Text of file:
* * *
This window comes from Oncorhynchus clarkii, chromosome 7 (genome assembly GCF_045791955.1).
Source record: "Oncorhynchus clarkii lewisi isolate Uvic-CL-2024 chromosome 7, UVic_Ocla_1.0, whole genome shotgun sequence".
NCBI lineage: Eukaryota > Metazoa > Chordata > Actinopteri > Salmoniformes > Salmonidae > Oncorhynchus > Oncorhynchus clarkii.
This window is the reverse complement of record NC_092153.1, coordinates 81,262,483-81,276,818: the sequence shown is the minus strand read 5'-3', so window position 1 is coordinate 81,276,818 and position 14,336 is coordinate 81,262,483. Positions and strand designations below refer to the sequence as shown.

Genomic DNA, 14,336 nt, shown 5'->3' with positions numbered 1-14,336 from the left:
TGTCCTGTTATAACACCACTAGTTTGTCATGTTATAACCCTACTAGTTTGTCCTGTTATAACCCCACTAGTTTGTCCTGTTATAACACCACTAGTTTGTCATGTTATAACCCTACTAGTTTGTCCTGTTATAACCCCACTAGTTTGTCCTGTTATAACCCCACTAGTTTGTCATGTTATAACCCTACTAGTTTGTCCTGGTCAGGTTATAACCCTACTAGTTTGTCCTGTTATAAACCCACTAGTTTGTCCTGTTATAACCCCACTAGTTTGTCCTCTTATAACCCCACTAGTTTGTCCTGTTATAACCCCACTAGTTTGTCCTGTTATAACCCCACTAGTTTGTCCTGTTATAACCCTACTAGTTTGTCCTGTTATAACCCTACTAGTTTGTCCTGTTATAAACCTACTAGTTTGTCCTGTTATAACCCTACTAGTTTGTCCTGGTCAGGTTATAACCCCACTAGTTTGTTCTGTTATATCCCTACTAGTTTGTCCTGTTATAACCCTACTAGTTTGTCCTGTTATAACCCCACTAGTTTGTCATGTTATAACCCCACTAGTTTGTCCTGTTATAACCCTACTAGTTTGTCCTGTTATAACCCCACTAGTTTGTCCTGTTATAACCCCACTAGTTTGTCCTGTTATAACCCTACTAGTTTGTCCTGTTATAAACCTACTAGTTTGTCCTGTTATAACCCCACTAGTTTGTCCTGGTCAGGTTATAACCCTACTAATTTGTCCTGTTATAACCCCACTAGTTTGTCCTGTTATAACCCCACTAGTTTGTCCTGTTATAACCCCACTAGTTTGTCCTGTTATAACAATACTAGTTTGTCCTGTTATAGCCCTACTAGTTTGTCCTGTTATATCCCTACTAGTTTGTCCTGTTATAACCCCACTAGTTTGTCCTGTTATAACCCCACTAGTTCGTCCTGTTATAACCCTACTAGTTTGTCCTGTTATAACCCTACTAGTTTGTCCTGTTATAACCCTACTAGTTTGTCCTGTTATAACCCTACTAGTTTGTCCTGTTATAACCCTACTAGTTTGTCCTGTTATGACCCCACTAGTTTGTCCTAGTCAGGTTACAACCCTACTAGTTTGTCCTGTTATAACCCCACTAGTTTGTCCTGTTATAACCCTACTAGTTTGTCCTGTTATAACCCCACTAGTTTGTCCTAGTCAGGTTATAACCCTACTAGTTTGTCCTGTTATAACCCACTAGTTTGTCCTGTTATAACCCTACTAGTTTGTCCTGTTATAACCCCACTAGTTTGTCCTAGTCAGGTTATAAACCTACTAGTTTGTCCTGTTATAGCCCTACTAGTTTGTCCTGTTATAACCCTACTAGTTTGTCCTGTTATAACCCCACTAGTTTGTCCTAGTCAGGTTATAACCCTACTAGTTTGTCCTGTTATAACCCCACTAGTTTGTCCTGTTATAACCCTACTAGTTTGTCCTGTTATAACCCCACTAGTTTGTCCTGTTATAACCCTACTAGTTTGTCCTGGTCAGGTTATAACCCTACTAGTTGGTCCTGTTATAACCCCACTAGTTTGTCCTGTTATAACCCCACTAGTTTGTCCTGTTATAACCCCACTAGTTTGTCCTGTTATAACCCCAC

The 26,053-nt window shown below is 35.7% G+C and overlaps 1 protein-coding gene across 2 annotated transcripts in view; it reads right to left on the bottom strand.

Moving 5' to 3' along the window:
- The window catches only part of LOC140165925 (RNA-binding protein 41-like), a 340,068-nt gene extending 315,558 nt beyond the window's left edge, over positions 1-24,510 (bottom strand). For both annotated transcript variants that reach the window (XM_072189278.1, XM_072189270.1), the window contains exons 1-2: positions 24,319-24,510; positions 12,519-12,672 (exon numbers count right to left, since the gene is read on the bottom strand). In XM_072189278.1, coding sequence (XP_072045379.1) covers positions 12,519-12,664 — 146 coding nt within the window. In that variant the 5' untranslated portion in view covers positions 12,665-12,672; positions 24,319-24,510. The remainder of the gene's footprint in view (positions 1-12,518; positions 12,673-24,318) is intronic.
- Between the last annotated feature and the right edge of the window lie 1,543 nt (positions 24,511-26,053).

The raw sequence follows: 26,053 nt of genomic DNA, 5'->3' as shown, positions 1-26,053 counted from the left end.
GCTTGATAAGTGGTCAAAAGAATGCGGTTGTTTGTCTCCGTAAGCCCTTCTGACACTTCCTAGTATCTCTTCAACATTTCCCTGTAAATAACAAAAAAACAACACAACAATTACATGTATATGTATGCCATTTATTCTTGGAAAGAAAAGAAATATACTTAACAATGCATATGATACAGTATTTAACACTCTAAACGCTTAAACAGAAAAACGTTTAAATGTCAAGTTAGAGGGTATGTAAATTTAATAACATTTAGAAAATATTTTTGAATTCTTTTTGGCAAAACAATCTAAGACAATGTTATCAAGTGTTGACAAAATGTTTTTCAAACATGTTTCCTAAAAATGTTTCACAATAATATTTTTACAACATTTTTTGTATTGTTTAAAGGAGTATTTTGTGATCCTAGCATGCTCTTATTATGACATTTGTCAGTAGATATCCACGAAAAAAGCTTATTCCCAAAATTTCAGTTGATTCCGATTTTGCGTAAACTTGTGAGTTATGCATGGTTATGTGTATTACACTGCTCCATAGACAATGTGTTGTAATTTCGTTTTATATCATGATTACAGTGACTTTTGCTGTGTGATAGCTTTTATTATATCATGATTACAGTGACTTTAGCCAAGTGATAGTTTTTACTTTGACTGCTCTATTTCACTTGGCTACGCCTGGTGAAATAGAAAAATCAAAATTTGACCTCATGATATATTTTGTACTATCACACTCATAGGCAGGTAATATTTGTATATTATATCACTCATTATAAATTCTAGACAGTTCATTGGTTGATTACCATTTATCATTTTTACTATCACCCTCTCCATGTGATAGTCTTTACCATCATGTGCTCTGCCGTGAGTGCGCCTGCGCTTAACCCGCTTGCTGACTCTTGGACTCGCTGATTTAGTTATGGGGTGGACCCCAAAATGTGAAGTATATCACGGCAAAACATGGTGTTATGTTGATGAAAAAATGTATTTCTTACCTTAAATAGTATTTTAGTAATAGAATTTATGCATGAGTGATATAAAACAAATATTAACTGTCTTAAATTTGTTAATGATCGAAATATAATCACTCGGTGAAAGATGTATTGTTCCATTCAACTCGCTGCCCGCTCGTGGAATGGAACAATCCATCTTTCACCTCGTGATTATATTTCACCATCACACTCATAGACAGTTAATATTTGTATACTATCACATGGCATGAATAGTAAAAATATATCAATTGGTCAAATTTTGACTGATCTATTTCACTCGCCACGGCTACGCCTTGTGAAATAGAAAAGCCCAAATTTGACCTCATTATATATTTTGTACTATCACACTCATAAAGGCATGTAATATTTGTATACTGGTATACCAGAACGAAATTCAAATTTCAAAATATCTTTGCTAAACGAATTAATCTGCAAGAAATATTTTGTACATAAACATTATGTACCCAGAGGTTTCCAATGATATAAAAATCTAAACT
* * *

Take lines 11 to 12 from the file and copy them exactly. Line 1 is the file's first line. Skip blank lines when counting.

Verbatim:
The raw sequence follows: 26,053 nt of genomic DNA, 5'->3' as shown, positions 1-26,053 counted from the left end.
GCTTGATAAGTGGTCAAAAGAATGCGGTTGTTTGTCTCCGTAAGCCCTTCTGACACTTCCTAGTATCTCTTCAACATTTCCCTGTAAATAACAAAAAAACAACACAACAATTACATGTATATGTATGCCATTTATTCTTGGAAAGAAAAGAAATATACTTAACAATGCATATGATACAGTATTTAACACTCTAAACGCTTAAACAGAAAAACGTTTAAATGTCAAGTTAGAGGGTATGTAAATTTAATAACATTTAGAAAATATTTTTGAATTCTTTTTGGCAAAACAATCTAAGACAATGTTATCAAGTGTTGACAAAATGTTTTTCAAACATGTTTCCTAAAAATGTTTCACAATAATATTTTTACAACATTTTTTGTATTGTTTAAAGGAGTATTTTGTGATCCTAGCATGCTCTTATTATGACATTTGTCAGTAGATATCCACGAAAAAAGCTTATTCCCAAAATTTCAGTTGATTCCGATTTTGCGTAAACTTGTGAGTTATGCATGGTTATGTGTATTACACTGCTCCATAGACAATGTGTTGTAATTTCGTTTTATATCATGATTACAGTGACTTTTGCTGTGTGATAGCTTTTATTATATCATGATTACAGTGACTTTAGCCAAGTGATAGTTTTTACTTTGACTGCTCTATTTCACTTGGCTACGCCTGGTGAAATAGAAAAATCAAAATTTGACCTCATGATATATTTTGTACTATCACACTCATAGGCAGGTAATATTTGTATATTATATCACTCATTATAAATTCTAGACAGTTCATTGGTTGATTACCATTTATCATTTTTACTATCACCCTCTCCATGTGATAGTCTTTACCATCATGTGCTCTGCCGTGAGTGCGCCTGCGCTTAACCCGCTTGCTGACTCTTGGACTCGCTGATTTAGTTATGGGGTGGACCCCAAAATGTGAAGTATATCACGGCAAAACATGGTGTTATGTTGATGAAAAAATGTATTTCTTACCTTAAATAGTATTTTAGTAATAGAATTTATGCATGAGTGATATAAAACAAATATTAACTGTCTTAAATTTGTTAATGATCGAAATATAATCACTCGGTGAAAGATGTATTGTTCCATTCAACTCGCTGCCCGCTCGTGGAATGGAACAATCCATCTTTCACCTCGTGATTATATTTCACCATCACACTCATAGACAGTTAATATTTGTATACTATCACATGGCATGAATAGTAAAAATATATCAATTGGTCAAATTTTGACTGATCTATTTCACTCGCCACGGCTACGCCTTGTGAAATAGAAAAGCCCAAATTTGACCTCATTATATATTTTGTACTATCACACTCATAAAGGCATGTAATATTTGTATACTGGTATACCAGAACGAAATTCAAATTTCAAAATATCTTTGCTAAACGAATTAATCTGCAAGAAATATTTTGTACATAAACATTATGTACCCAGAGGTTTCCAATGATATAAAAATCTAAACT